DAVID GREENE, host:
This is MORNING EDITION from NPR News. Good morning, I'm David Greene.
RENEE MONTAGNE, host:
And I'm Renee Montagne.
U.S. Marines who have been arriving by the thousands in Southern Afghanistan took the fight to the Taliban this morning. In a major offensive dubbed Operation Strike of the Sword, the Marines are moving into the towns and villages in the Helmand River Valley. It's an area that grows the poppy that produces much of the world's opium, which in turn helps fund the Taliban, who are mostly in control there. The man who is commanding the Marines is Brigadier General Larry Nicholson. He's a veteran of Iraq who was seriously wounded there five years ago.
NPR's Pentagon correspondent Tom Bowman spent two weeks with the Marines last month and has this profile of the commander.
TOM BOWMAN: General Nicholson has one of those lived-in faces - creased and craggy, like a boxer's or a veteran beat cop, and the scars of a Marine who survived. He remembers the day clearly, September 14th, 2004 in Iraq, Anbar province. The war was not going well. That evening in his office, he was having trouble with his computer. He asked an aide to come look at the problem, and Nicholson stepped off to the side. And then the room exploded.
Brigadier General LARRY NICHOLSON (Commander, Marine Expeditionary Brigade, Afghanistan): A rocket came into my office, killed Major Kevin Shea, who was my communications officer in there with me, and wounded me.
BOWMAN: Pieces of the rocket tore into Nicholson's back.
Brig. Gen. NICHOLSON: I got hit in the back shoulder, and you feel it right there.
BOWMAN: Right there, just under his left shoulder, an empty space that buckles through his uniform, large enough to swallow a fist.
Brig. Gen. NICHOLSON: I lost most of my lats, my scapula was shattered. So I had a pretty good hole in my shoulder and back there.
(Soundbite of zipper, rustling)
BOWMAN: When we caught up with the general a few weeks ago, he was pulling his armored vest over his shoulder, getting ready to head into the field. In a single afternoon, we got a sense of the wide range of roles a commander at his level must play. First stop, the village of Golestan, tucked between saw-toothed mountains. It's part of the region General Nicholson must protect, an area the size of New Jersey. Nicholson strolled down the main street, a rutted dirt road bordered by mud huts and the stalls. He greeted an Afghan policeman, a thin man holding an AK-47.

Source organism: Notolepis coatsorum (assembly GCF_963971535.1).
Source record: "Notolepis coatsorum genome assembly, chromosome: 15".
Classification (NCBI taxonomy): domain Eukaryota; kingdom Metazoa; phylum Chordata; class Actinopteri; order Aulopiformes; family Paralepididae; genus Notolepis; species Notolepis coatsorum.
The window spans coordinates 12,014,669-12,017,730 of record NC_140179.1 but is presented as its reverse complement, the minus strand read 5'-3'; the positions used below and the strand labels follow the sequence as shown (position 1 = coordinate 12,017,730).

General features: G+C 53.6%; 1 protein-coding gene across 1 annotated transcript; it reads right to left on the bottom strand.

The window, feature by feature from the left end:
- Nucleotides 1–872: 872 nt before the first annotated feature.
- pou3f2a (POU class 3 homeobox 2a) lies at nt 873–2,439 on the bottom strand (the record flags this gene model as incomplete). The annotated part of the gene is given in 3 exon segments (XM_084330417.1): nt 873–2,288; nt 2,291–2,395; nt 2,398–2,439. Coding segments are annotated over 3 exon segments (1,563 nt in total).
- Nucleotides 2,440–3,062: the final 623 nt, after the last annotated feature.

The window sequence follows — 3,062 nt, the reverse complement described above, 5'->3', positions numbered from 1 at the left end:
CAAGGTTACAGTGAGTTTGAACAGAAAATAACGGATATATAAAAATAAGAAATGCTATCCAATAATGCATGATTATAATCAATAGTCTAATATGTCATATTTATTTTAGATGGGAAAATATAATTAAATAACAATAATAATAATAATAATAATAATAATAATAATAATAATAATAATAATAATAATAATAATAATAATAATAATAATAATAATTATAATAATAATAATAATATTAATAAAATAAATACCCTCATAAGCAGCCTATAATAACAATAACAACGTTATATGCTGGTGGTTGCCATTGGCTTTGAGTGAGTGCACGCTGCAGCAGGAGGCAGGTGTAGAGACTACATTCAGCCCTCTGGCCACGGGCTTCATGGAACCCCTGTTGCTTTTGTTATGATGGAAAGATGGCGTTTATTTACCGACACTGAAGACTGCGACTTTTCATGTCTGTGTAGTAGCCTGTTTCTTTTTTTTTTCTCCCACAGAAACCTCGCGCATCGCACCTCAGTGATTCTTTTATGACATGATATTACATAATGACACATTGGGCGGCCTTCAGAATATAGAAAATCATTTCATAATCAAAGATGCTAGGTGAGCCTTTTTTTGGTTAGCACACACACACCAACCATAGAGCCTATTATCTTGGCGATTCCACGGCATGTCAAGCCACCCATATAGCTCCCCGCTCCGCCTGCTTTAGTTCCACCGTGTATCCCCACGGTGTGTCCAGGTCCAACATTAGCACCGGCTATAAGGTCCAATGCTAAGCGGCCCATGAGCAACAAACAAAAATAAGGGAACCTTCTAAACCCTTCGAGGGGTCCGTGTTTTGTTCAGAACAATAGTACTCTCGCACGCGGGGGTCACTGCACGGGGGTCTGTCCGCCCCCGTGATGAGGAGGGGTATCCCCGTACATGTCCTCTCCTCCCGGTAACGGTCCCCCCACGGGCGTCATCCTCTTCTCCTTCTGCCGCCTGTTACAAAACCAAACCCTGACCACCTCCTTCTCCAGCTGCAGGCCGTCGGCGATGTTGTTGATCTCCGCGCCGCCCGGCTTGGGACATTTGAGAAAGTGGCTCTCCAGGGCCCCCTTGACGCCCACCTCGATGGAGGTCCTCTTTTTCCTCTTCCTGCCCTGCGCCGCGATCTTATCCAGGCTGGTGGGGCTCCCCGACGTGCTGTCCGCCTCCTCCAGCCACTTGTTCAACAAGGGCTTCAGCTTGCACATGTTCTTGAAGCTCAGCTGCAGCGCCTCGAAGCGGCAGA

Brig. Gen. NICHOLSON: It's an honor to meet you.
Unidentified Man #1: (Foreign language spoken)
BOWMAN: Adults peered from windows. Chickens darted about. The general met a shopkeeper who said through an interpreter that the Taliban take food and money, then vanish into the mountains.
Brig. Gen. NICHOLSON: What can we do, what can the Marines do, and what can the police do to make it even better?
Unidentified Man #1: (Foreign language spoken)
BOWMAN: The man complained the Taliban are constantly on the move.
Unidentified Man #2: The enemy is not staying on one place.
BOWMAN: That's Nicholson's challenge, fighting an elusive enemy that attacks, intimidates, then melts away. Even 10,000 Marines aren't enough.
Brig. Gen. NICHOLSON: We're never going to have, even in our wildest dreams, we're never going to have enough Marines and soldiers to be everywhere. But that's why having the locals take more responsibility of their own - hey, this is my neighborhood. You know, I'm going to defend this neighborhood.
BOWMAN: Nicholson knows that neighborhood defense won't happen anytime soon. The ranks of the Afghan police are thinned by intimidation and fear.
(Soundbite of helicopter engine)
BOWMAN: Later that afternoon, Nicholson hopped aboard his helicopter and banked south toward the Marine's base, Camp Leatherneck. Done being Afghan mayor for the day, he got down to other business: planning a major sweep into the Taliban heartland involving thousands of Marines. He sweats every detail.
Brig. Gen. NICHOLSON: Just do - do we have everything ready? Do we have the right gear? Are we going to the right places? I think the one leader's lament that I don't want to have is as we're on those helos and we're flying into the zone, is going, man. I wish I'd just - I wish I'd done one more thing, or I wish I'd taken time to look at that.
BOWMAN: You know you're going to lose people here.
Brig. Gen. NICHOLSON: Yeah, I know. This is a tough business, and I think you can't be overly naive about casualties. And I take each one of them personally, and I anguish over each and every one.
BOWMAN: At the end of the day we spent with him, General Nicholson assembled one battalion of his Marines. Some stood, some sat on a patch of dirt outside their tents at Camp Leatherneck as the general grabbed the microphone.
Brig. Gen. NICHOLSON: Our job is to go in there and make contact with the enemy - find the enemy, and then we'll hold on. This is an enemy that's used to having small-scale attacks and having the coalition pull back. There is no pullback. We will stay on him, and we will ride him until he's either dead or surrenders.
BOWMAN: With his Marines on the ground hunting the enemy, General Larry Nicholson will circle the battlefield in his helicopter, watching his plan unfold.
Tom Bowman, NPR News.
MONTAGNE: To read more of what the general had to say to the troops, go to npr.org.
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